Vrijwilligersteam Jan Fransoo

Some members of the team that got to work at GGD West-Brabant.

  • Ed Slegtenhorst (Districon)
  • Saskia Kuijpers (DAF)
  • Marle Muselaers (Pantein Zorggroep)
  • Paul Enders (ASML)

 

Photo: Paul Enders

GGD West-Brabant

Eager though they are to help the vaccination campaign gain momentum, the team still need to ‘land’ their idea with the authorities. But how? Vice-Rector Magnificus Jantine Schuit of Tilburg University is happy to help and liaises between Fransoo and GGD West-Brabant. Fransoo and his team are invited to assess the GGD’s scaling-up plan and their analysis shows there is room for improvement. “The way the GGD wanted to handle things would require far too many human resources. If that approach had been adopted nationwide, an acceptable vaccination rate would not have been feasible.”

Lego-opstelling priklocatie

Using Lego bricks, a group of team members designs an improved logistical process and feeds it into a computer simulation model. The objective is to enable every vaccinator to administer four times as many vaccines per hour. No mean feat, but practicable by disconnecting the administrative processing of vaccinations from the actual injection of vaccines and to use efficiently laid out vaccination lanes.

Photo: Paul Enders

“Administrative processing takes more time than injecting vaccines and should therefore be organized in a way that doesn’t interfere with the pace of vaccinations.” They design a process that enables vaccinators to administer not 18 – the GGD’s original estimate – but 60 to 100 vaccines per hour. “That requires far fewer vaccinators and that was essential, because recruiting staff is a bottleneck.”

It’s better to have ten vaccinators twiddling their thumbs than have a single vaccine go unused

Carte blanche

This approach is promising, and it is deemed prudent to use it as the blueprint for a nationwide roll-out. With Vice-Rector Schuit once again acting as liaison, Fransoo’s team is invited to give a presentation at the logistical coordination center of the RIVM (the Dutch National Institute for Public Health and the Environment) in late January. Half an hour after their presentation they receive a call: the RIVM would like to accept your offer of assistance in its entirety. Fransoo: “We immediately set students to work to make logistical planning tools, and we also made a new acceleration plan. We believed it was possible to increase the number of vaccinations from the originally estimated 700,000 a week in June to 2 million. That allowed the ‘vaccinate all in October’ ambition to be reset to ‘first vaccination for most in June’.” Shortly afterwards, Fransoo also meets Erik Gerritsen, the highest-ranking official at VWS. “He gave us carte blanche to ‘sell’ our plans to every agency and authority involved throughout the country, and he said: if you get stuck anywhere, call me straightaway.”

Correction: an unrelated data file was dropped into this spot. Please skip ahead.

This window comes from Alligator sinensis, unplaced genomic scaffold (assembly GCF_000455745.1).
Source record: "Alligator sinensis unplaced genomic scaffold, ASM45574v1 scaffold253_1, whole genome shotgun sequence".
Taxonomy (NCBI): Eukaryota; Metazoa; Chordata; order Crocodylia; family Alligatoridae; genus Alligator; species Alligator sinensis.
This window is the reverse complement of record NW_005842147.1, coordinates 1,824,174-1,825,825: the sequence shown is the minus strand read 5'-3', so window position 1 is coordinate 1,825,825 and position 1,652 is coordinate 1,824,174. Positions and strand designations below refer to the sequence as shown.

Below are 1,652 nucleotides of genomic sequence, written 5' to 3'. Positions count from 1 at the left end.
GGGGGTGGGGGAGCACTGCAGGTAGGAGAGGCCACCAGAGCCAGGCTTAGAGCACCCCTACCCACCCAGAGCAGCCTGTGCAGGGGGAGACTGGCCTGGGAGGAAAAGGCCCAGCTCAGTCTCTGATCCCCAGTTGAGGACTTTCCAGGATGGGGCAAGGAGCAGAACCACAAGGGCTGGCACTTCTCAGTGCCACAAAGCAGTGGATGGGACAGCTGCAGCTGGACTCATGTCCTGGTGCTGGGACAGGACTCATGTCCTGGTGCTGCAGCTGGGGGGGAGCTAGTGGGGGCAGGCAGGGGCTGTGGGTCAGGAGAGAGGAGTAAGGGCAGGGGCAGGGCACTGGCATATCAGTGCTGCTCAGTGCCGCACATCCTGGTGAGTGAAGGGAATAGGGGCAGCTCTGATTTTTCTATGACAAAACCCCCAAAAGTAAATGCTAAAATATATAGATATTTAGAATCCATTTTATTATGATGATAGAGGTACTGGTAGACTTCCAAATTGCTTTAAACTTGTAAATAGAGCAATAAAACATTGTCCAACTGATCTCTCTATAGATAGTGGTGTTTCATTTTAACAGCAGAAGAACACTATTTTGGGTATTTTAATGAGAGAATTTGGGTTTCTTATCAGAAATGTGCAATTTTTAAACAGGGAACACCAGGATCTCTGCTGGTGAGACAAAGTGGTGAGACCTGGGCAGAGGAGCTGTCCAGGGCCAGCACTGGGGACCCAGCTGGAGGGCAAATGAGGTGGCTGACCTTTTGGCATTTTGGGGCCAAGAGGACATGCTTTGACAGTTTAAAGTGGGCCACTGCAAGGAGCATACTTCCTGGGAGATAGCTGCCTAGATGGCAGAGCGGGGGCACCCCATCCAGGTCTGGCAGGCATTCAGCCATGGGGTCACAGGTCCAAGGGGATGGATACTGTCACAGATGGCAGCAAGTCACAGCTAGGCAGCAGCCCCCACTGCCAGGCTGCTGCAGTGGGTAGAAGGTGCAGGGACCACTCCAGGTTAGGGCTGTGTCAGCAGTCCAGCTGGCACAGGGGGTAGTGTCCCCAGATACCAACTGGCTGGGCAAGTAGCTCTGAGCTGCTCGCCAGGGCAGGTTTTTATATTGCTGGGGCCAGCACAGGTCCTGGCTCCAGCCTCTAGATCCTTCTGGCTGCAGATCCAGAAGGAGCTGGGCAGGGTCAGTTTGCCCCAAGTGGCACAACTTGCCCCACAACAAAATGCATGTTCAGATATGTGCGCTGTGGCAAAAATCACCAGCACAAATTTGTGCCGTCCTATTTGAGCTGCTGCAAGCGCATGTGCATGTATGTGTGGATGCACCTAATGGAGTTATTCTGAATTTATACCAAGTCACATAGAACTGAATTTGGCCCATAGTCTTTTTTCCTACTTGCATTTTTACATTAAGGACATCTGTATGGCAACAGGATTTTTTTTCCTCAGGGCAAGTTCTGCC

The ‘just in case’ scenario

Fransoo believes that the acceleration plan required the RIVM and the Regional Medical Assistance Organization (GHOR) to turn around their thinking. “Given the initial uncertainty about vaccine deliveries, they wanted to stockpile vaccines. Stock allows for precise planning and for limiting the number of vaccinators needed. This is classic efficiency-driven thinking, so characteristic of the healthcare sector. But in this case keeping vaccines in stock was inappropriate as a policy, because it would prolong health hazards for vulnerable people. So the buffer had to be moved to somewhere else in the chain. We needed to hire more vaccinators than would be strictly needed. I argued: it’s better to have ten vaccinators twiddling their thumbs than have a single vaccine go unused.” By the end of February it is apparent to Fransoo that his team and VWS are on the same page. “Gerritsen sent me a text message: we need to get to 2.5 million vaccinations a week in June. Yet at the time it was improbable we would have sufficient vaccines to make that happen. The ministry had decided to run with what it called the ‘just in case’ scenario, the reasoning being: it may not happen, but just in case it does, let’s be ready for it.”